Contest that proves conservatives are the REAL party of diversity – ESTHER KRAKUE

When you give people opportunities in a meritocratic system that encourages the best in everyone, the cream always rises to the top.

So, as a British Ghanaian, I am delighted when I look at the huge diversity of candidates who have competed to be the leader of the Conservative Party and our next Prime Minister.

As this diversity of candidates proves, hard work pays off and that’s what it means to be British, writes Esther Krakue

Of the 11 people who initially entered the contest, six were from ethnic minorities – from Suella Braverman and Kemi Badenoch to Rishi Sunak, Nadhim Zahawi, Sajid Javid and lesser-known backbencher Rehman Chishti.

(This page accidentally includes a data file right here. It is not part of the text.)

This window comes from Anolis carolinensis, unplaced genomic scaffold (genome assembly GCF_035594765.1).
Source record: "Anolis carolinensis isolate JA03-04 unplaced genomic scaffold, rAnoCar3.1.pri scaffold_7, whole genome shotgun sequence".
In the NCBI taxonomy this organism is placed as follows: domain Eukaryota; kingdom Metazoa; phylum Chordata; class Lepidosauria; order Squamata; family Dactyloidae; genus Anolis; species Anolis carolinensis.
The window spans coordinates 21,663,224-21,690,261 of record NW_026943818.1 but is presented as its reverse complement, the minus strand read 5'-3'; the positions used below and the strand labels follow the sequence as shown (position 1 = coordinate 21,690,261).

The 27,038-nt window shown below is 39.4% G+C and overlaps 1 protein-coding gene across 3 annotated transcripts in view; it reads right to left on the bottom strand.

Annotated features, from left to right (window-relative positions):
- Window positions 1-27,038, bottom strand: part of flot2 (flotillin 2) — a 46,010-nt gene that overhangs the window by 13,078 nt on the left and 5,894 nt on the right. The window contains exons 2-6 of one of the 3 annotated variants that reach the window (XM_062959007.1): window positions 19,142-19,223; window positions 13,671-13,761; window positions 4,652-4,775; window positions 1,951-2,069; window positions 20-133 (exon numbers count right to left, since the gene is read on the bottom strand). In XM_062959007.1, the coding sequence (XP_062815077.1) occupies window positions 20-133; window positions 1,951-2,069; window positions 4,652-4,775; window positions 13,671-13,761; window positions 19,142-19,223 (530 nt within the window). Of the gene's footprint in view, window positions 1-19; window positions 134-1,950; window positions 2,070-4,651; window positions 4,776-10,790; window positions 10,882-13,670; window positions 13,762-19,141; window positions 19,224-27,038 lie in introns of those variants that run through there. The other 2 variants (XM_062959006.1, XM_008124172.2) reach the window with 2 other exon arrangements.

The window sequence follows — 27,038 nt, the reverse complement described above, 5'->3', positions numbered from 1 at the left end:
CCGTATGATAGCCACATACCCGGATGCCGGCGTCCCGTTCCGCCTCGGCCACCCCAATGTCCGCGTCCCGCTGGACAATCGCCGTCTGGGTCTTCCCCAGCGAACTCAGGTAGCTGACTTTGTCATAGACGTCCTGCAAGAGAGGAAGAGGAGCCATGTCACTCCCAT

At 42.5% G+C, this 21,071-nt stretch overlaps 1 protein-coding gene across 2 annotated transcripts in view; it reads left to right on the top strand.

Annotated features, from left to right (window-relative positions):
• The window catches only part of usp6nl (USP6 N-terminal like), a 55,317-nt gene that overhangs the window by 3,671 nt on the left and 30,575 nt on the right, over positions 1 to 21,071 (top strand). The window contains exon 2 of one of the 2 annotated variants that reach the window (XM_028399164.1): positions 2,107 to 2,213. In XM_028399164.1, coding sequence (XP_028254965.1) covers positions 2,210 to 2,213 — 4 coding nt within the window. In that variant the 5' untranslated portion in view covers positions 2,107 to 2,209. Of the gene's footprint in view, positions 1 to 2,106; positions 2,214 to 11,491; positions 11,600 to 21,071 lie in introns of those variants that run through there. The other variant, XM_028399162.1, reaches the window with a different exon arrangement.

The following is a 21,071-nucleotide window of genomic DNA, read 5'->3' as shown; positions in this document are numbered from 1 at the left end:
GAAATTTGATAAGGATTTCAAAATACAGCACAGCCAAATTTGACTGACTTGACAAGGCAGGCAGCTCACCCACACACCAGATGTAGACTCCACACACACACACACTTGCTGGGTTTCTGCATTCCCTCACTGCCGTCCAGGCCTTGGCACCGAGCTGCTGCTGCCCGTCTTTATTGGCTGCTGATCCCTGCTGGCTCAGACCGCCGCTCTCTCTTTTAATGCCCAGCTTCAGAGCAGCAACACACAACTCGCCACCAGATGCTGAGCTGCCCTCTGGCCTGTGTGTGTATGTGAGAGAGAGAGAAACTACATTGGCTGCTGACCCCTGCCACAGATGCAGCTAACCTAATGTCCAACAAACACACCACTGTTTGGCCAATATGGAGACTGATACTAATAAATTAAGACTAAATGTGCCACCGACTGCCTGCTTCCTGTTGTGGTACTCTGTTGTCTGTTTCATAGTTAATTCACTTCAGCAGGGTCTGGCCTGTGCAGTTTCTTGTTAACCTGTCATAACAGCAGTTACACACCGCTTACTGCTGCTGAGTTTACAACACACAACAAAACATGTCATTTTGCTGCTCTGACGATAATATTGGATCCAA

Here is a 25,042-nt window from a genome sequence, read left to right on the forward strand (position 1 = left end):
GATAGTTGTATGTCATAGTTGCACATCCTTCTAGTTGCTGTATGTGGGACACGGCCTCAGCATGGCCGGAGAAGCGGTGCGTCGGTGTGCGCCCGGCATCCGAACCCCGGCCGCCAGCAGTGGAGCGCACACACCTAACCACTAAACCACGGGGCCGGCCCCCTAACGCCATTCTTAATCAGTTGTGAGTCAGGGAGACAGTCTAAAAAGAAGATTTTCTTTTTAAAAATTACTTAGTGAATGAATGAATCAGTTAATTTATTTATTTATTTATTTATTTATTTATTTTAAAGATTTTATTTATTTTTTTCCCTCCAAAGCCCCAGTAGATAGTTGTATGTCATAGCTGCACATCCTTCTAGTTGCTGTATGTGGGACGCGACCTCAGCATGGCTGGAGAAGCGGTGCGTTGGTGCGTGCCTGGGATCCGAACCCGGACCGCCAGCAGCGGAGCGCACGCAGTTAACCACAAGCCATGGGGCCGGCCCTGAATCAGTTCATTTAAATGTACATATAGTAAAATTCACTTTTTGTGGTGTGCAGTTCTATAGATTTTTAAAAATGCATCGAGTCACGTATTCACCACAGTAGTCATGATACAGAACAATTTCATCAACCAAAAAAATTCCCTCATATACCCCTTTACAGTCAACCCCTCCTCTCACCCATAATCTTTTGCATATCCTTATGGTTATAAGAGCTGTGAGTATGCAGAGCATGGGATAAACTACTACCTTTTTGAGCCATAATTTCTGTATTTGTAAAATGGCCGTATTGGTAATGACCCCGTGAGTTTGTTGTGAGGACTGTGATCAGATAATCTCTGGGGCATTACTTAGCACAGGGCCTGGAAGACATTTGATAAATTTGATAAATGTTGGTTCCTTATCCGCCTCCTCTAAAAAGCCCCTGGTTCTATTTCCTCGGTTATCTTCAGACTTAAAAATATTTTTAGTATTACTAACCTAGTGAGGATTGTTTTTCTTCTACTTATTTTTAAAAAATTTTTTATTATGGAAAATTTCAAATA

That’s more than half, all with first-hand experience of what Britain is really like for people from immigrant families.

And of the eight candidates who showed up to vote yesterday, four are not white.

Equally striking, four of them – Suella Braverman, Kemi Badenoch, Liz Truss and Penny Mordaunt – are women.

It’s a line-up that confirms what I’ve always thought about Britain: it’s a country that offers everyone a chance to succeed, and has the right approach to diversity.

Not that those on the Labor benches would let you believe it. I can’t wait to see their embarrassment if the Tories elect a third woman to lead the country, when there has never been a Labor woman leader, let alone prime minister.

And what will the self-righteous, minority-obsessed opposition think if the Tories, having given Britain its first ethnic minority home secretaries and chancellors, now elect their first non-white prime minister?

Of the eight candidates who qualified for the Conservative leadership race, four are non-white and half are women (left to right: Rishi Sunak, Penny Mordaunt, Nadhim Zahawi, Liz Truss, Tom Tugendhat, Jeremy Hunt, Suella Braverman, Kemi Badenoch)